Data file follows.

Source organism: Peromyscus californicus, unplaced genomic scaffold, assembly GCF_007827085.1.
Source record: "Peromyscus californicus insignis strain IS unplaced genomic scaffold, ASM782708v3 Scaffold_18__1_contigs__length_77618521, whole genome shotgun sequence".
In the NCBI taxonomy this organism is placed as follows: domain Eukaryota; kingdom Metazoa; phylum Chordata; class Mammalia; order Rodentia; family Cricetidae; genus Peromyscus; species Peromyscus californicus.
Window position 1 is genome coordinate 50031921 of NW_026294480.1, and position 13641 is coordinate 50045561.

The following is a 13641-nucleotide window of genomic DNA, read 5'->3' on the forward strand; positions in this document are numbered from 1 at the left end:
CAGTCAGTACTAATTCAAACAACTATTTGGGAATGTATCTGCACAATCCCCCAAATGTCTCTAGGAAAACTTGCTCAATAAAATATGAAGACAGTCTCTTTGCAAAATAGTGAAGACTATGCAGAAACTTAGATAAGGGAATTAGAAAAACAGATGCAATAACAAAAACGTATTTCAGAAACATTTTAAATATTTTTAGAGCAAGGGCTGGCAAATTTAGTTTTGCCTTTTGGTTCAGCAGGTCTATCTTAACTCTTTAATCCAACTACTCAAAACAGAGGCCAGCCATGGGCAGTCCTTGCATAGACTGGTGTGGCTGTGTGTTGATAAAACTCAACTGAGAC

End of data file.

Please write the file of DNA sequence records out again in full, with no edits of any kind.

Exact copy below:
Source organism: Peromyscus californicus, unplaced genomic scaffold, assembly GCF_007827085.1.
Source record: "Peromyscus californicus insignis strain IS unplaced genomic scaffold, ASM782708v3 Scaffold_18__1_contigs__length_77618521, whole genome shotgun sequence".
In the NCBI taxonomy this organism is placed as follows: domain Eukaryota; kingdom Metazoa; phylum Chordata; class Mammalia; order Rodentia; family Cricetidae; genus Peromyscus; species Peromyscus californicus.
Window position 1 is genome coordinate 50031921 of NW_026294480.1, and position 13641 is coordinate 50045561.

The following is a 13641-nucleotide window of genomic DNA, read 5'->3' on the forward strand; positions in this document are numbered from 1 at the left end:
CAGTCAGTACTAATTCAAACAACTATTTGGGAATGTATCTGCACAATCCCCCAAATGTCTCTAGGAAAACTTGCTCAATAAAATATGAAGACAGTCTCTTTGCAAAATAGTGAAGACTATGCAGAAACTTAGATAAGGGAATTAGAAAAACAGATGCAATAACAAAAACGTATTTCAGAAACATTTTAAATATTTTTAGAGCAAGGGCTGGCAAATTTAGTTTTGCCTTTTGGTTCAGCAGGTCTATCTTAACTCTTTAATCCAACTACTCAAAACAGAGGCCAGCCATGGGCAGTCCTTGCATAGACTGGTGTGGCTGTGTGTTGATAAAACTCAACTGAGAC